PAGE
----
Kiri ducked, backing away. There was no telling how many more of these monsters might be lurking around. But as she started to turn a hand grabbed her shoulder, another clamping over her mouth.
‘Quiet,’ a voice hissed. ‘If those things hear us we’re in proper trouble.’
The hands pulled away and Kiri twisted, her back to the railing. The tough girl, Thanis, was crouching in front of her, one finger pressed to her lips. Behind her Kiri could see the others, little Alish with her hammer and that thieving boy, Kaspar, hunched in the shadows with his hooded cloak wrapped around him.
‘How did you find me?’ she whispered.
Thanis held out her wrist. ‘The marks. When there’s three of us we can sort of tell where someone is.’
‘Vertigan calls it Triumverance,’ Alish added. ‘But I was the one who figured it out.’
Kiri shook her head. ‘I thought the streets were moving.’
‘Maybe they were,’ Kaspar said.
Sometimes I think this city’s got a mind of its own.’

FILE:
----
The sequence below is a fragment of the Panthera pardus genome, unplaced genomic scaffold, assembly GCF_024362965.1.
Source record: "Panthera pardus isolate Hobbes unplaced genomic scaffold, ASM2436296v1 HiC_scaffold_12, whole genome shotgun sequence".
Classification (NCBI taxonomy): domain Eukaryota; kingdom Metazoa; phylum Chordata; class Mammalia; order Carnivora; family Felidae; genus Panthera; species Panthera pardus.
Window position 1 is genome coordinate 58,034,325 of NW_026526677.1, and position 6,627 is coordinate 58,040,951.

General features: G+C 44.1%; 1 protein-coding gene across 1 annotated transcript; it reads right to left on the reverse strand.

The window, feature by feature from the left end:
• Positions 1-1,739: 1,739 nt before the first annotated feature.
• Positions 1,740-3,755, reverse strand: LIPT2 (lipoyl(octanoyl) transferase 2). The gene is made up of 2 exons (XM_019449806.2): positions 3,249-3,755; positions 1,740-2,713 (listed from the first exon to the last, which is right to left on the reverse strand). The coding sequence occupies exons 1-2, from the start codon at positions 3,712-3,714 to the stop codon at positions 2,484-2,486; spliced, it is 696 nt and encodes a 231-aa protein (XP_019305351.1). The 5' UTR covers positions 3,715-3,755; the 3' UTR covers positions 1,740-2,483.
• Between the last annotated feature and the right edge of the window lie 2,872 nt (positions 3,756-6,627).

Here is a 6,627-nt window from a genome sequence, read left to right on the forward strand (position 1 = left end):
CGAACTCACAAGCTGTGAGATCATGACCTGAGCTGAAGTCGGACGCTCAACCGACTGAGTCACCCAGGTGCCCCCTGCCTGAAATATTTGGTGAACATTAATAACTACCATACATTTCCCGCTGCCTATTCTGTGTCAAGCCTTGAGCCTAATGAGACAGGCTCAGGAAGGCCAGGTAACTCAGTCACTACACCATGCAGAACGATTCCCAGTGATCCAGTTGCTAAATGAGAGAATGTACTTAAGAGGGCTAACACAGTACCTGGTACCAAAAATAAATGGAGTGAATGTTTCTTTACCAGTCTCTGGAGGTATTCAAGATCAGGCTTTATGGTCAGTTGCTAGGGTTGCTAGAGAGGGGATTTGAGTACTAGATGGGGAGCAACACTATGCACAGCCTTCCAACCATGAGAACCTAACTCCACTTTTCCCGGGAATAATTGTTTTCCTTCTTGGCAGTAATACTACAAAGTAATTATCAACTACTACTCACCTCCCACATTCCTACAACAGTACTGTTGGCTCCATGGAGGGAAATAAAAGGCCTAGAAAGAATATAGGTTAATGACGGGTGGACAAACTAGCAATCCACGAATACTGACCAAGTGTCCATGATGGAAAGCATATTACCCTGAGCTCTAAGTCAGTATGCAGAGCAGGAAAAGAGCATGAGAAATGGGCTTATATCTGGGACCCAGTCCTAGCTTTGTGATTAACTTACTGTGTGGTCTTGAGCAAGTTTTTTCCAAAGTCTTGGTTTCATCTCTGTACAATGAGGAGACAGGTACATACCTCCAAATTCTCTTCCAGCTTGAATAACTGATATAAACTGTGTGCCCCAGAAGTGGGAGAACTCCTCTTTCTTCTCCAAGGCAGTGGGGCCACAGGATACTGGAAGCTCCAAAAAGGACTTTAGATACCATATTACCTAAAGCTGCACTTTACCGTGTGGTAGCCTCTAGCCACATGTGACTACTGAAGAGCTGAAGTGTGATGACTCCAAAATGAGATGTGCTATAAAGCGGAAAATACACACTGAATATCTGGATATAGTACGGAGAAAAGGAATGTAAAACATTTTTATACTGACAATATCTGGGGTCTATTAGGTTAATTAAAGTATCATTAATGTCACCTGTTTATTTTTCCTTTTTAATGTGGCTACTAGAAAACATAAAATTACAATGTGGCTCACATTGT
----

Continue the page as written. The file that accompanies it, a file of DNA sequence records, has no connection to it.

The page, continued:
‘That’s just your excuse for always getting lost.’ Alish grinned. ‘Look, we found the rats like Vertigan wanted. Can we go home now?’
‘Only if she’ll come with us,’ Thanis said, nodding at Kiri.
Kiri sighed. ‘Where is this... home?’
‘It’s called the Arbour,’ Alish said. ‘We live there, with Elio and our master, Vertigan. He brought us together.’
Kiri’s eyes narrowed, then she nodded. ‘All right. Lead the way.’ She’d play along for now, and once they were clear of these ratmen she’d look for another way to escape.
Kaspar crept back towards the stairway, the others at his back. With a start, Kiri realised that the voice from below them had ceased. She peered over the balcony. There was no sign of the Skaven.
‘Wait,’ she hissed. But it was too late.
Kaspar stepped back out of the stairwell, his eyes wide. Over his shoulder Kiri could see a dark figure, and another, and another. The ratmen swarmed silently up the steps, their claws raised. They were shorter than the one on the stage, scantily armoured in boiled leather. But there were so many of them, and more pouring in all the time. Kiri could see cold light in their red eyes.